Rooms 10 and 12 are full of our pre-kindergarten children who are turning 5. This age begins to be more socially focused and less interested in adult leadership. They become very independent in taking care of themselves and steering their learning. They choose the topics they want to study and are often working together in small groups on projects. There is always lots of conversation and talking over each other as they are very interested in what they have to say and share. They are proud of their skills. 5 year-olds are developing great senses of humor and enjoy jokes and silly stories. They are a delight to work with! Teachers guide, support, and usually hold on tight to the reins as these children are raring to experience the world on a much larger scale.
A snapshot of the room would show 3 tables of activities that could include activities like drawing and scribing stories, journaling, math manipulatives and free art. The big rug may have building blocks, K’Nex, Legos and 100-piece puzzles. Teachers read stories, use the iPads and MacBook Airs to answer the children’s challenging questions and graph their answers. The children love sharing their learning with their grown-ups at the end of the day often talking to them in a steady stream before even saying hello.
The routine of the day allows for busy and quiet times, snacks, lunch, rest, and outside time in the morning and afternoon. We have music, Spanish, book time, science visitors, and field trips to the Library and neighborhood! At the end of the day, children are happy, tired, ready for that family love and usually hungry! They have had a day full of adventure and fun and need a good night’s sleep before school starts again tomorrow!
Here are some developmental milestones that we use to assess growth and development in Room 10 and 12. Remember, each child is unique and develops at their own special rate. All children go through more or less the same stages; they do it in different ways. Some will learn one new skill very quickly and seem slower at another. Some will seem to stand still with one area of development while they are concentrating on something else.
What is important is not how your child compares with others or with a standard for her age, but that she is moving forward at her own pace and that she is well and happy. Providing a caring, encouraging environment with opportunities to explore and try things is the best way for parents to provide the best development opportunities for your children.
Adapted from From WebMD Your child is growing up. Have you noticed that your 5-year-old is becoming more independent and self-confident? If not, you will in the coming year. This is a big year of growth!
Most children this age begin to develop greater independence, self-control, and creativity. They are content to play with their toys for longer periods of time, are eager to try new things, and when they get frustrated, are better able to express their emotions verbally. Although children grow and develop at their own pace, your child will likely achieve most of the following developmental milestones before he or she turns 6 years old.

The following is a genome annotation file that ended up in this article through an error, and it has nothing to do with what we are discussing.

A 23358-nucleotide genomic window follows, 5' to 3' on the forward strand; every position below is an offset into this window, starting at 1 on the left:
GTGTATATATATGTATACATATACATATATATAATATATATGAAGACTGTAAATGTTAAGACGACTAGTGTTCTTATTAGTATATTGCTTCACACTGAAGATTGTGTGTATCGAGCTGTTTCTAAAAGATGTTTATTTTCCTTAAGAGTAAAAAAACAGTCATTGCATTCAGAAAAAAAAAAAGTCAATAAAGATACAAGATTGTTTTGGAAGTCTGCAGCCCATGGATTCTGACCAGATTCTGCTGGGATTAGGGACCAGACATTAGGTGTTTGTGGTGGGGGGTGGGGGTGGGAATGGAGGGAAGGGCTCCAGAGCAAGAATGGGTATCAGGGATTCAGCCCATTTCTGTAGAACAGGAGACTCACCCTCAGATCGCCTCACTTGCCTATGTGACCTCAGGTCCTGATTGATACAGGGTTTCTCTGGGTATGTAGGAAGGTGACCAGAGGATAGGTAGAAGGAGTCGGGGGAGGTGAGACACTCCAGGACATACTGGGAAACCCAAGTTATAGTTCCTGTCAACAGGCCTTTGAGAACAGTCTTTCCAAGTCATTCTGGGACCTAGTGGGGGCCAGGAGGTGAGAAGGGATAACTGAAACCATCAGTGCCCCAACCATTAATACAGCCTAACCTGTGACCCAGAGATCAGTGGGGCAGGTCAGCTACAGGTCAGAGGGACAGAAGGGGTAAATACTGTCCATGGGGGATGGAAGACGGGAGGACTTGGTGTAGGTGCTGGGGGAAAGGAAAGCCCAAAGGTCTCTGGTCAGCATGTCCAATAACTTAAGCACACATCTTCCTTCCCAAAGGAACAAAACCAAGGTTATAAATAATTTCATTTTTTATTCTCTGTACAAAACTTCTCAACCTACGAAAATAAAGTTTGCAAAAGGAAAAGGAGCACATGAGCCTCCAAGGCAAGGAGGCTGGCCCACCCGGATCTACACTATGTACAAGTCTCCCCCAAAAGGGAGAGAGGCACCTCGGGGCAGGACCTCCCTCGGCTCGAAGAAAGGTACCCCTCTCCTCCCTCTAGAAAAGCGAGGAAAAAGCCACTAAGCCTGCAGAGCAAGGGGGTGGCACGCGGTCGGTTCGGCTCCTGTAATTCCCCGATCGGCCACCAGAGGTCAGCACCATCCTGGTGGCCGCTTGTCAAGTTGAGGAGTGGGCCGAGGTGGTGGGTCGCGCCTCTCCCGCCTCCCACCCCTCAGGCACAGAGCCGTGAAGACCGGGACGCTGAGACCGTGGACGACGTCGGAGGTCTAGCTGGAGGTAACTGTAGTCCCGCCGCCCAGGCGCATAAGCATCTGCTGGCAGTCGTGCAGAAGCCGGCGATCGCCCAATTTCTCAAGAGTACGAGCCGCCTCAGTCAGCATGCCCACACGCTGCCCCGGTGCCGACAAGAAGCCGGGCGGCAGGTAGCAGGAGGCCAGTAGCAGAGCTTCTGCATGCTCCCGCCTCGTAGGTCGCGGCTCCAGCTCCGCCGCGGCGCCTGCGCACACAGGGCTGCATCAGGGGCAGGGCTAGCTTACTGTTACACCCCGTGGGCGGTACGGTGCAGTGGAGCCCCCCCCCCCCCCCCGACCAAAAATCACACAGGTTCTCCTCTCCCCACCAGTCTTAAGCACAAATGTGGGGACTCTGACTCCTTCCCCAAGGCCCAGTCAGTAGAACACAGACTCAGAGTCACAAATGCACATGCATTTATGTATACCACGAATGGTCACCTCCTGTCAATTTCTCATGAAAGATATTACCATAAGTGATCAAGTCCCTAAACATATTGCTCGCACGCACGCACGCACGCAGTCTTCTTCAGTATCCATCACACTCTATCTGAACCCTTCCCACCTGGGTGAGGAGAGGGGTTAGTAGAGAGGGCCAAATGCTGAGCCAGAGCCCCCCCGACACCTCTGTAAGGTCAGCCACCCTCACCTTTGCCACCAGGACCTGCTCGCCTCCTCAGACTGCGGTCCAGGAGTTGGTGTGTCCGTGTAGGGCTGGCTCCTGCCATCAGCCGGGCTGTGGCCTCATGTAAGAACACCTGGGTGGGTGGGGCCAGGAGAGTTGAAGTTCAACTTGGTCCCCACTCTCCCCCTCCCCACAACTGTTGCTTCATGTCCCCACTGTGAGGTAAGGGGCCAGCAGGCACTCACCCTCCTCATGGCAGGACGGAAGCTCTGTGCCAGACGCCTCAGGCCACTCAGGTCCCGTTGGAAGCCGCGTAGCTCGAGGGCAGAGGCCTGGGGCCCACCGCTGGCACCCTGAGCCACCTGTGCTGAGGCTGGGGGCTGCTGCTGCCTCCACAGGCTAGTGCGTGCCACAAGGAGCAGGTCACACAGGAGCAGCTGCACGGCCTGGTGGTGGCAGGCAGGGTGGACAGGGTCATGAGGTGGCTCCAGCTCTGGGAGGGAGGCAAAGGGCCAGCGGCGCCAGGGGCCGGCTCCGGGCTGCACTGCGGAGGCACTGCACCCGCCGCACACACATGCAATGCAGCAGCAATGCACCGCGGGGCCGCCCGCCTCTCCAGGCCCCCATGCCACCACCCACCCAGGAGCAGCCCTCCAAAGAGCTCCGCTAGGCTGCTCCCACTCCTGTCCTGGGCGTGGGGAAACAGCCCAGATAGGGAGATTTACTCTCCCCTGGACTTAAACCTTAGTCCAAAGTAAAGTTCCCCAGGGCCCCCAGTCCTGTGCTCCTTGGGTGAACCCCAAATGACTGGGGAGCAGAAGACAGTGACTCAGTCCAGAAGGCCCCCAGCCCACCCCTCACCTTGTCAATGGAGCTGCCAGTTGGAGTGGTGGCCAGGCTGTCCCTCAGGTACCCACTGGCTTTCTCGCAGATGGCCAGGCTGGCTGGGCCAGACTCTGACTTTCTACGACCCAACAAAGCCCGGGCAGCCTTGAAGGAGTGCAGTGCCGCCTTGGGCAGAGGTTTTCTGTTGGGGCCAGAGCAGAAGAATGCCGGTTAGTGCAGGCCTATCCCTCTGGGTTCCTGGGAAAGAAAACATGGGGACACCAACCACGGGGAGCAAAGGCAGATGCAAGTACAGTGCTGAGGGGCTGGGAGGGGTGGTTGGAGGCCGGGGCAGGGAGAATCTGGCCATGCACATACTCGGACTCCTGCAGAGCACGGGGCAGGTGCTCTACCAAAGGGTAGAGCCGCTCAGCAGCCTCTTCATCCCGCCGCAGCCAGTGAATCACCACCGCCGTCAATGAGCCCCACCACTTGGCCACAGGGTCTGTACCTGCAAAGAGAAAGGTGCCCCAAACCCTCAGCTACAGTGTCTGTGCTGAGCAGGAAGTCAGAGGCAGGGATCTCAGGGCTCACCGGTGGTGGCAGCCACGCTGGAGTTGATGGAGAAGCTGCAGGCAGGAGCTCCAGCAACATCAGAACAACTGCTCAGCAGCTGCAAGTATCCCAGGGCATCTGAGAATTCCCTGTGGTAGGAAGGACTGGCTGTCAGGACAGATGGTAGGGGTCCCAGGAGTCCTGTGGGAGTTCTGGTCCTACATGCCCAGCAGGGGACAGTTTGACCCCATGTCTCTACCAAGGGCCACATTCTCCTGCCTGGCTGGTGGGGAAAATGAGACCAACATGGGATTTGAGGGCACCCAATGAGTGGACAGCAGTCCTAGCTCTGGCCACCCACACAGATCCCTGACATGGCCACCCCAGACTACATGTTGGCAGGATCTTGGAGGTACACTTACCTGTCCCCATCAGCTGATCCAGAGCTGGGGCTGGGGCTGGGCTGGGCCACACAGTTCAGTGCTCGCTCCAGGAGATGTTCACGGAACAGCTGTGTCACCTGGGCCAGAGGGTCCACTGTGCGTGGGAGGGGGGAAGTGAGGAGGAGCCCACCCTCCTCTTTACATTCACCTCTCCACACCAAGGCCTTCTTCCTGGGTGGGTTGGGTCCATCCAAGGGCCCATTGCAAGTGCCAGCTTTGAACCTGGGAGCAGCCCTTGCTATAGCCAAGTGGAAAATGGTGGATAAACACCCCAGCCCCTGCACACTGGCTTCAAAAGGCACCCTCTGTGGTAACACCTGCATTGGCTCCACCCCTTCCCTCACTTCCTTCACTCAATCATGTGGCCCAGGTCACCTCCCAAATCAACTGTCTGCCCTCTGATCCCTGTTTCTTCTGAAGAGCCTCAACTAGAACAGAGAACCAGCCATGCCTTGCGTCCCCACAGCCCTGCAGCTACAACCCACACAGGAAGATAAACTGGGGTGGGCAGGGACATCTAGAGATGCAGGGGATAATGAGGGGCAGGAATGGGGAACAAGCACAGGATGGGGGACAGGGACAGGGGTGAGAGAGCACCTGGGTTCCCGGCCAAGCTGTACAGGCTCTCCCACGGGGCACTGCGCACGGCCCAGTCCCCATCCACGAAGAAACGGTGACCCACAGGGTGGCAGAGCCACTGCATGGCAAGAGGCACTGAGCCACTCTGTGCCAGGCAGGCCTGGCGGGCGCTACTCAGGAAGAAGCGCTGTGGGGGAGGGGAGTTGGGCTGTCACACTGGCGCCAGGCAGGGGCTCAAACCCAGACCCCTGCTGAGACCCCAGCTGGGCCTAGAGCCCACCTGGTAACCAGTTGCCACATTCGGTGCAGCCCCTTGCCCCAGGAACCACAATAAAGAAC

Language and Cognitive Milestones
Your curious and inquisitive child is better able to carry on a conversation. They can make 6-8 exchanges in conversation with you and others. In addition, your child’s vocabulary is growing — as is his or her thought process. Not only is your child able to answer simple questions easily and logically, but he or she should be able to express feelings more clearly and appropriately.
Most children at this age enjoy singing, rhyming, and making up words. They are energetic, silly, and, at times, rowdy and obnoxious. They are more and more socially focused and their friends and social times become very important to them.
Other language and cognitive milestones your child may achieve in the coming year include being able to:
- Speak clearly using more complex sentences
- Count ten or more objects one by one
- Correctly name at least six colors and six shapes
- Recognize most letters and write his or her name
- Have a greater attention span for chapter books and performances.
- Follow three-part commands. For example, “Put your book away, brush your teeth, and then get into bed.”
- Recognize familiar word signs, such as “STOP” “EXIT”, “STARBUCKS”
- Know his or her address and phone number, when taught
Movement Milestones and Hand and Finger Skills
Children learn through play and hands-on experience, and that is what your turning 5-year-old should be doing. At this age, your child should be running, hopping, throwing and kicking balls, climbing, and swinging with ease.
Other movement milestones and hand and finger skills your child may achieve in the coming year include being able to:
- Stand on one foot for more than 9 seconds
- Hop on 2 feet and on either foot
- Walk up and down stairs alternating feet without help
- Walk forward and backwards easily
- Copy a triangle, circle, square, and other shapes
- Draw a person with a body and body parts
- Stack 10 or more blocks
- Use a fork and spoon easily
- Dress and undress, brush teeth and take care of other personal needs without much help.
Emotional and Social Development
Your child is now figuring out that it is not always about him or her. At this age, children are starting to recognize and consider other people’s feelings. The turning 5-year-old should be able to work through conflicts and control his or her emotions more easily.
Emotional and social development milestones your child may achieve at this age include:
- Enjoys happily playing with other children and pleasing his or her friends.
- Shares and takes turns, at least most of the time, and understands rules of games.
- Understands and obeys rules; learn and remember routines and become more independent.
- Expresses emotions verbally, rather than physically (most of the time)